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Most music lovers have a band or artist they hold dear for reasons that aren't easy to explain. If you're lucky, you're able to share this connection with a group of friends, but often others will be nonplussed when given a recommendation. They may not be the most artistically impressive or the most popular, but you will still champion them despite the naysayers. You form a very personal relationship with them, finding reflections of yourself in their music. For me, that band is Someone Still Loves You Boris Yeltsin, and this is the story of my relationship with them.
It started innocuously enough, a two or three sentence in the "Radar" section of NME in 2006, but one short MySpace search and a quick spin of "Oregon Girl" later and I was hooked on the Springfield, Missouri band with the funny name. It was twee-pop genius - barely two and a half minutes long, the ode to a lover faraway in Oregon with its simple production and earnest sensibilities appealed to notions of romance that my 16-year-old self still held sacred.
Most importantly, the music they made sounded achievable. Their debut album Broom's lo-fi sound, recorded in guitarist Will Knauer's attic, made these gorgeous power pop melodies feel like something my friends and I could have recorded, if only we had talent. Album opener "Pangea" is a perfect example, with its simple riff and charmingly goofy chorus ("Pangea, we used to be together, why'd we have to drift apart?), the band's pop sensibilities shine through with harmonies and plenty of oohs and bops to carry the melody. It's a great pop song, dressed in folksy, indie clothing - a perfect marriage at an age where I was still pretending to hold pop music with disdain.
At just 29 minutes long, listening to Broom soon became a holistic experience, and for about a year, barely a day went by without experiencing to it in its entirety. Someone Still Loves You Boris Yeltsin were the first band that I fully immersed myself with in a Web 2.0 fashion, trawling message boards and MySpace pages for any mp3 of a demo I could find. I even sent my first and only e-mail to a band in this period. Inquiring about UK tour dates, I was told by Philip Dickey to expect something when the new album appeared. The excitement of receiving a personal reply to an email from a band only deepened the extent to which Someone Still Loves You Boris Yeltsin felt like my band. It was only later that I fully comprehended that a new album was on its way.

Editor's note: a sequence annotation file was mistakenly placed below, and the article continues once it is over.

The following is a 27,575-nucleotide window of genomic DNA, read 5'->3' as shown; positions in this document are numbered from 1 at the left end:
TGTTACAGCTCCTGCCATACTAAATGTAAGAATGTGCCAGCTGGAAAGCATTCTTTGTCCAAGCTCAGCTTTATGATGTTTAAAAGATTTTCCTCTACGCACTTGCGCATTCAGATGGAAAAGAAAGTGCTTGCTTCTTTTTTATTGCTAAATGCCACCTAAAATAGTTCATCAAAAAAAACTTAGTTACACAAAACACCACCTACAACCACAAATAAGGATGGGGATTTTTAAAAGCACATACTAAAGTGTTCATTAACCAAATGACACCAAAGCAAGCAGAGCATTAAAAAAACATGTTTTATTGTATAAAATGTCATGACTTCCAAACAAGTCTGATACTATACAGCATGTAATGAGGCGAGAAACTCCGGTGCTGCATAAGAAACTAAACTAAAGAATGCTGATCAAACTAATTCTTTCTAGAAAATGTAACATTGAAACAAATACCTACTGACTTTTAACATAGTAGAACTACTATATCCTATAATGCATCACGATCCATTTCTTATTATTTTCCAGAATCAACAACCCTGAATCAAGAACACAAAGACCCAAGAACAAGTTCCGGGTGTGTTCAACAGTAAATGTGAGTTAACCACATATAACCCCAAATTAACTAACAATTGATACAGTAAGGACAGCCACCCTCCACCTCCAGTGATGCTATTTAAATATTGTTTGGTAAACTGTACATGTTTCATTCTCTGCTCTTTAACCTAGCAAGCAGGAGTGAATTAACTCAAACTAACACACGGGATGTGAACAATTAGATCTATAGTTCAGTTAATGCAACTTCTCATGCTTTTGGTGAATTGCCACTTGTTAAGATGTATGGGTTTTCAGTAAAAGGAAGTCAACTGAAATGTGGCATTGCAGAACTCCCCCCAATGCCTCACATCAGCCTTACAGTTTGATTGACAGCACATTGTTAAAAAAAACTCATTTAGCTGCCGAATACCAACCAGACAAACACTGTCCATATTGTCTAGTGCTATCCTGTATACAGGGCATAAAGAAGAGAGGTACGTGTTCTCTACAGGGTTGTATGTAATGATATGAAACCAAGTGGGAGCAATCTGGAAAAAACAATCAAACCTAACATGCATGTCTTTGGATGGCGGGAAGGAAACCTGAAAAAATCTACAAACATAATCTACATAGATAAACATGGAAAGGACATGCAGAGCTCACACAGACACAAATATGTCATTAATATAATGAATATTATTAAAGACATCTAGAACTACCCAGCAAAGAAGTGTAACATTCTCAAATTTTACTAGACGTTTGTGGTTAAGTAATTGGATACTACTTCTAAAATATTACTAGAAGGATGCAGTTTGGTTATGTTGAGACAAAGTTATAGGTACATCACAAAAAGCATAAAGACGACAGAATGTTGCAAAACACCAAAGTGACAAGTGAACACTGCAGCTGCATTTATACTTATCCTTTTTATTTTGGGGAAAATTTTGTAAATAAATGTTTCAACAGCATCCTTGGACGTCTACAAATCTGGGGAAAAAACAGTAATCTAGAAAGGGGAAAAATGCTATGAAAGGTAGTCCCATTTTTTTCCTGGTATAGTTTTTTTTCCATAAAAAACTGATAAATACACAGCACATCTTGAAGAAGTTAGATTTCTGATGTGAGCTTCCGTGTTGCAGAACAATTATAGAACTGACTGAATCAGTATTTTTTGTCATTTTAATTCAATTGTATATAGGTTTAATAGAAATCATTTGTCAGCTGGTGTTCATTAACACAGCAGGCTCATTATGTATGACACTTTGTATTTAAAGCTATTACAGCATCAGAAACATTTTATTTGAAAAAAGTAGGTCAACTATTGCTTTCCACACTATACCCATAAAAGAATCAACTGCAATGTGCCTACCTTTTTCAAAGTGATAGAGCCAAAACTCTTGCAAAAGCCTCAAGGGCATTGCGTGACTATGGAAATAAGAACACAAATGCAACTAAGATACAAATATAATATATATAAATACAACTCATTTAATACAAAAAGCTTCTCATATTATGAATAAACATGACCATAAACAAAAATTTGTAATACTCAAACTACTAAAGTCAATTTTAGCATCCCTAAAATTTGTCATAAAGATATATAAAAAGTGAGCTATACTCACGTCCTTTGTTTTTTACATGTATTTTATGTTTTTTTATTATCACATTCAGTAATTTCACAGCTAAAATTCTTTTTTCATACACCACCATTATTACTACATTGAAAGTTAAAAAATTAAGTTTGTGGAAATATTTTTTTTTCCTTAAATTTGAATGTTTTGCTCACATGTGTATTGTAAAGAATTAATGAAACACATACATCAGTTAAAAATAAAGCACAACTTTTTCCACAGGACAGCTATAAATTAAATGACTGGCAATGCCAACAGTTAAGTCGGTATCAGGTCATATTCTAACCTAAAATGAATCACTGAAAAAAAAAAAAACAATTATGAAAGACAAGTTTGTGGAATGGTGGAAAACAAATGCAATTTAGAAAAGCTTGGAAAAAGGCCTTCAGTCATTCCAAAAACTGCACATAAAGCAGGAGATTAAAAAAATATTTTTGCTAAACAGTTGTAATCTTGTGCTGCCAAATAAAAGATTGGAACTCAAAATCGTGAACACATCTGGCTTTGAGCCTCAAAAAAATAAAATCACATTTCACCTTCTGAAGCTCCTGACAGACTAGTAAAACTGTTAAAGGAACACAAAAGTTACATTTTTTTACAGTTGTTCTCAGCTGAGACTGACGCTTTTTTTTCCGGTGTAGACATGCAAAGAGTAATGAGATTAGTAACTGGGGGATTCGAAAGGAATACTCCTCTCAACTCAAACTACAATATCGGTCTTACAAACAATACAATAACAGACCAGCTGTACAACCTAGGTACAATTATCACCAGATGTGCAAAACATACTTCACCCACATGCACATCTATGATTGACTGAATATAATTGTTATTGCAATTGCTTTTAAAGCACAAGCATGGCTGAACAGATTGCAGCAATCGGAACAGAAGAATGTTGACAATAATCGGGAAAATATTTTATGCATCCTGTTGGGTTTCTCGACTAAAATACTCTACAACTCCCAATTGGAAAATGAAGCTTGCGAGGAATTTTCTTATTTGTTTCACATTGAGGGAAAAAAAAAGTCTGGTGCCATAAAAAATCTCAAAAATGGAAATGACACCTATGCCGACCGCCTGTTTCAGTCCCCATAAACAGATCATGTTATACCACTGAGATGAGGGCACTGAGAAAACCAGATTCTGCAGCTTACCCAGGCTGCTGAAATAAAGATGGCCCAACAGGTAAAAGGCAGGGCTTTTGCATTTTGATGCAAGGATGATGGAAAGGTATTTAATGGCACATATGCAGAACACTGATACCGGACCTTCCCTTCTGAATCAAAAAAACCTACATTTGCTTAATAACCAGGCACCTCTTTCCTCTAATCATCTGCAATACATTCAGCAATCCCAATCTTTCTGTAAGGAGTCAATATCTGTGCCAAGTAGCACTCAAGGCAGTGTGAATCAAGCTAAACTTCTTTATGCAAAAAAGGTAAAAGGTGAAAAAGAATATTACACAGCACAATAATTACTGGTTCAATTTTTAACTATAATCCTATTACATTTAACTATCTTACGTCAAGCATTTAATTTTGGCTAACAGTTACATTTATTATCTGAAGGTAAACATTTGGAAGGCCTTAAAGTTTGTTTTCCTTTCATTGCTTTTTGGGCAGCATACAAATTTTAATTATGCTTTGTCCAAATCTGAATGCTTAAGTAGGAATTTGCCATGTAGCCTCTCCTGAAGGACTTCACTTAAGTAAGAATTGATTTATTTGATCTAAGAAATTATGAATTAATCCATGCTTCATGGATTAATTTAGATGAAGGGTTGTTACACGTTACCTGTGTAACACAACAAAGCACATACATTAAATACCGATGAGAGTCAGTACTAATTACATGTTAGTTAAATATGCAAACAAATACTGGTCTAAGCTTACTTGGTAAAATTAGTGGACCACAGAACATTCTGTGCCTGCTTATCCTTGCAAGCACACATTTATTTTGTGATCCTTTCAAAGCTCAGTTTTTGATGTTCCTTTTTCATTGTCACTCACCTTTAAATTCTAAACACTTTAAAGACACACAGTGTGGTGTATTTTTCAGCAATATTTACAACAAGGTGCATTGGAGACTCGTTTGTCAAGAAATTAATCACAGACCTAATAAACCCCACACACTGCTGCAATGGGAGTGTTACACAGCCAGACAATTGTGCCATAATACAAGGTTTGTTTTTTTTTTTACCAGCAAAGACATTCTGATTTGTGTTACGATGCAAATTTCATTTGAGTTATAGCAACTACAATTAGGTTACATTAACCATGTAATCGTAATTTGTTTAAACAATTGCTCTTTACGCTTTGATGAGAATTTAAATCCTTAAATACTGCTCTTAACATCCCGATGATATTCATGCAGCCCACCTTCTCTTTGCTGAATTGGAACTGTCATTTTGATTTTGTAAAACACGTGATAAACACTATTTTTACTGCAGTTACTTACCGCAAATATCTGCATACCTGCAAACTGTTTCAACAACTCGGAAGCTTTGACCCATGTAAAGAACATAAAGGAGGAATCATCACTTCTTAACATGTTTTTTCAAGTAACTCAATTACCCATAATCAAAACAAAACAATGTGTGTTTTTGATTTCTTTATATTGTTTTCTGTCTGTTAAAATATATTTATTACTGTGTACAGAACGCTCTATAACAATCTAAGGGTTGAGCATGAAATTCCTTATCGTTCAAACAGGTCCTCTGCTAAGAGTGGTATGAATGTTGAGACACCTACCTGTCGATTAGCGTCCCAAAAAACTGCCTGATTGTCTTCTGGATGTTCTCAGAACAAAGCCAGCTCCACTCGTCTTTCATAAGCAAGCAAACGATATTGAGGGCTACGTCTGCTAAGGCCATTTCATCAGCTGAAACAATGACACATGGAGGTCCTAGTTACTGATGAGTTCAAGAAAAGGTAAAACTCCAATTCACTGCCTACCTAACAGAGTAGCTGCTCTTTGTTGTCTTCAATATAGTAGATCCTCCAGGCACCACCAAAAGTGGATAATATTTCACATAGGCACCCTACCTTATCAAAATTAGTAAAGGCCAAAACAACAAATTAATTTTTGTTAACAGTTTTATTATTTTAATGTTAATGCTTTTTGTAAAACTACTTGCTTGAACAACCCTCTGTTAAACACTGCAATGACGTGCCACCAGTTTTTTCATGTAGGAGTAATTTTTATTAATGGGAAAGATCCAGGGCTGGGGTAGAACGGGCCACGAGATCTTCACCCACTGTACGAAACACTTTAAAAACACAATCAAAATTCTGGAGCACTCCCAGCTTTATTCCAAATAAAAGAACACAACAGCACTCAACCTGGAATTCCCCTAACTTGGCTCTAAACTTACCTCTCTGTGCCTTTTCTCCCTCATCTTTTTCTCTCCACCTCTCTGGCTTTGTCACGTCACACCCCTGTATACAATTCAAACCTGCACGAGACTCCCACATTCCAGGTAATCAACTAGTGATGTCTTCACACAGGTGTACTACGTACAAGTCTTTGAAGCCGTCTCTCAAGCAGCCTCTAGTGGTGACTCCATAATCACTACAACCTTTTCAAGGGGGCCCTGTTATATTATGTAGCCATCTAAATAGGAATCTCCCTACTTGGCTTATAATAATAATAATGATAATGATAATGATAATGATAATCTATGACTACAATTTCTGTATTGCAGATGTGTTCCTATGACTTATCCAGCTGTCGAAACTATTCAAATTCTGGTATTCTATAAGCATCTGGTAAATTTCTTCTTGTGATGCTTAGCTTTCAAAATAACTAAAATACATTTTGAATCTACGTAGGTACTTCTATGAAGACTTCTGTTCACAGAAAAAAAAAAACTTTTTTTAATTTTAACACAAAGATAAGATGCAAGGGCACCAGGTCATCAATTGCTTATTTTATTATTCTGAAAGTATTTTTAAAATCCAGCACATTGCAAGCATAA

Timed impeccably, Pershing, the second album, was released in April of 2008, just months before I left school. Dropping the folk elements of Broom and with slightly more muscular guitars, Pershing was the perfect soundtrack for that summer of freedom, its jams bordering on surfpop with tracks called "Beach Song" and "Oceanographer" from a band from landlocked Missouri. It was ideal for driving with the windows down in the glorious summer sun, slotting in effortlessly beside Vampire Weekend and MGMT's debuts, and at 35 minutes long was the perfect length for the drive to and from my then-girlfriend's house.
The band's next album, Let It Sway, dropped in the autumn of 2010 and brought a different sound. Produced by Chris Walla of Death Cab For Cutie, the band's third effort feels more textured and harbours a more melancholy and cynical vibe. That description would also be apt for my own progression from 18 to 20 years old, as I was on Let It Sway's release. Compared to cuts from Broom, album opener "Back In The Saddle", with its synths and pseudo-choral ending, is practically an epic.
Nothing summed up this edge as well as "Critical Drain", a biting riposte to the band's middling reviews since their debut and inanity of the obsession with the band's name: "Nothin' ever changes; is that really your name?/What's it mean, what's the context, could you explain?/I don't mean to be an asshole, I don't mean to complain/But is that all we've given ya?" The frustration chimed perfectly with my early-20s existential crisis.
So what of their latest album? Fly By Wire landed in September 2013 and, after the departure of John Robert Cardwell, certainly feels different. Having always shouldered at least half of the songwriting, Cardwell's absence is definitely felt. The album, which returns to a more lo-fi sound, is still enjoyable, but in this context it speaks to me of continuing on having taken your lumps, persevering through a little adversity - a narrative that echoes my experiences in the years prior to its release; once again the band and I feel intertwined.
I've grown up with Someone Still Loves You Boris Yeltsin's music there at every turn along the way, from an optimistic, naïve 16 year old to the slightly-more-cynical 23 year old trying to find a footing in the wider world. For that, they will always be my favourite band. I've got far too much invested at this point for it to be any different.